Jervaulx Abbey

The abbey of St Mary at Jervaulx was a Cistercian foundation which had a reputation for its horse breeding and cheese making – it also got itself tangled up with the Pilgrimage of Grace during the Dissolution of the monasteries. Abbot Sedbergh was required to join the pilgrims having hidden for four days on Witten Fell before threats to his abbey and his brethren forced him into the pilgrimage. The fact that he was coerced was quietly ignored and he was hanged at Tyburn for treason in June 1537 – the monastery being forfeit under the rules of treason which Cromwell bent to suit his purposes for the occasion.

Jervaulx was not without its moments in former times as in 1279 the abbot was murdered by one of his monks. His successor Abbot Thomas was accused but was acquitted of the crime.

By the beginning of the thirteenth century the abbey was experiencing some financial difficulty and by 1535 Cromwell’s Valor Ecclesiasticus revealed that its income came to just over £234. Part of the Jervaulx’s glass was allegedly transferred to Bedale, the choir stalls made their way to Aysgarth parish church and the lead which was melted down buried and forgotten about was used to repair the York Minster after the disastrous fire of 1984. The building was surveyed as part of the dissolution process at the beginning of July 1537. The Duke of Norfolk who had assisted with the suppression following the Pilgrimage of Grace corresponded with Cromwell about the matter:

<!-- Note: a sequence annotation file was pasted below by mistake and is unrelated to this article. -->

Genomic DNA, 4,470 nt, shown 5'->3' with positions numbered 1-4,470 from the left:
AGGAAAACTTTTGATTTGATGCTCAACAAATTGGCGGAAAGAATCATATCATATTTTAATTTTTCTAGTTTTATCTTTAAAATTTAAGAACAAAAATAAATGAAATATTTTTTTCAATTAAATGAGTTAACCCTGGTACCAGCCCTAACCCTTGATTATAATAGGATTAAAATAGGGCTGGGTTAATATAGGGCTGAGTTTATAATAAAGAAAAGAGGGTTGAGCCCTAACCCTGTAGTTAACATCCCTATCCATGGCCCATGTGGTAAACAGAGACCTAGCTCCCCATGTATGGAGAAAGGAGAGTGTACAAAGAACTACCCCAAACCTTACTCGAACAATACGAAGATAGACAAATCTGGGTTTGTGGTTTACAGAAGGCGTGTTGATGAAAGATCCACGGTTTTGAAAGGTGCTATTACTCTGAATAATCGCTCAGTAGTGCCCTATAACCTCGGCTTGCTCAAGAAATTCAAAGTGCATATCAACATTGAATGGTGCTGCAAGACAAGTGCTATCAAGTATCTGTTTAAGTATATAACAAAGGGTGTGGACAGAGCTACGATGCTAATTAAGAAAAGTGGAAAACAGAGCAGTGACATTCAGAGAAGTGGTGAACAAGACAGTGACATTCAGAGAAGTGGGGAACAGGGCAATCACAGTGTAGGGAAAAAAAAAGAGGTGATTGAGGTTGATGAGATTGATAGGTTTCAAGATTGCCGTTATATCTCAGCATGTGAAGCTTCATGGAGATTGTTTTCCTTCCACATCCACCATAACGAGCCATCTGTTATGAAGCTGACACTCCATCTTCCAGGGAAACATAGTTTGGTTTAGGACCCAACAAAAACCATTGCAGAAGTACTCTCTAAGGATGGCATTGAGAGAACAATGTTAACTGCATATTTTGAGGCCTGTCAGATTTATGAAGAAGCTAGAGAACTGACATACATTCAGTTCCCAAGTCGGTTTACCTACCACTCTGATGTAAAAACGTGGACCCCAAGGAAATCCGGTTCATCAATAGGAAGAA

As James Rokebye and William Blytheman should be present with Mr. Pollerd at the survey of Jervaulx (three weeks hence) to instruct him in divers things, I beg you will see them despatched with speed. Sheriffhutton, 19 June. (‘Henry VIII: June 1537, 11-20’, in Letters and Papers, Foreign and Domestic, Henry VIII, Volume 12 Part 2, June-December 1537, ed. James Gairdner (London, 1891), pp. 25-42. British History Online http://www.british-history.ac.uk/letters-papers-hen8/vol12/no2/pp25-42 [accessed 23 April 2022].)

An earlier correspondence sent by Norfolk to Cromwell on the 2 June revealed that not only was it part of the government’s strategy to remove the lead from the abbeys to prevent the monks moving back in but that Jervaulx was in debt – the commissioners needed to clear those debts:

The house of Jervaulx was much in debt, but the moveables will discharge that, and likewise at Bridlington, especially if plumbers be sent down to take the lead off the houses and cast it in sows. Sheriff Hutton, 2 June. (‘Henry VIII: June 1537, 1-5’, in Letters and Papers, Foreign and Domestic, Henry VIII, Volume 12 Part 2, June-December 1537, ed. James Gairdner (London, 1891), pp. 1-13. British History Online http://www.british-history.ac.uk/letters-papers-hen8/vol12/no2/pp1-13 [accessed 23 April 2022].)

What they had not calculated was that the price of lead took a tumble because there was so much monastic lead and plumbing being sold on.

2 thoughts on “Jervaulx Abbey

  1. Cromwell was a thief who used all he stole from monastic property in own house .The windows of this abbey named in Norman French had all its stained glass moved to Cromwells home. Two abbeys in that part of Yorkshire North had Norman French names that no one ever tried to Anglian change

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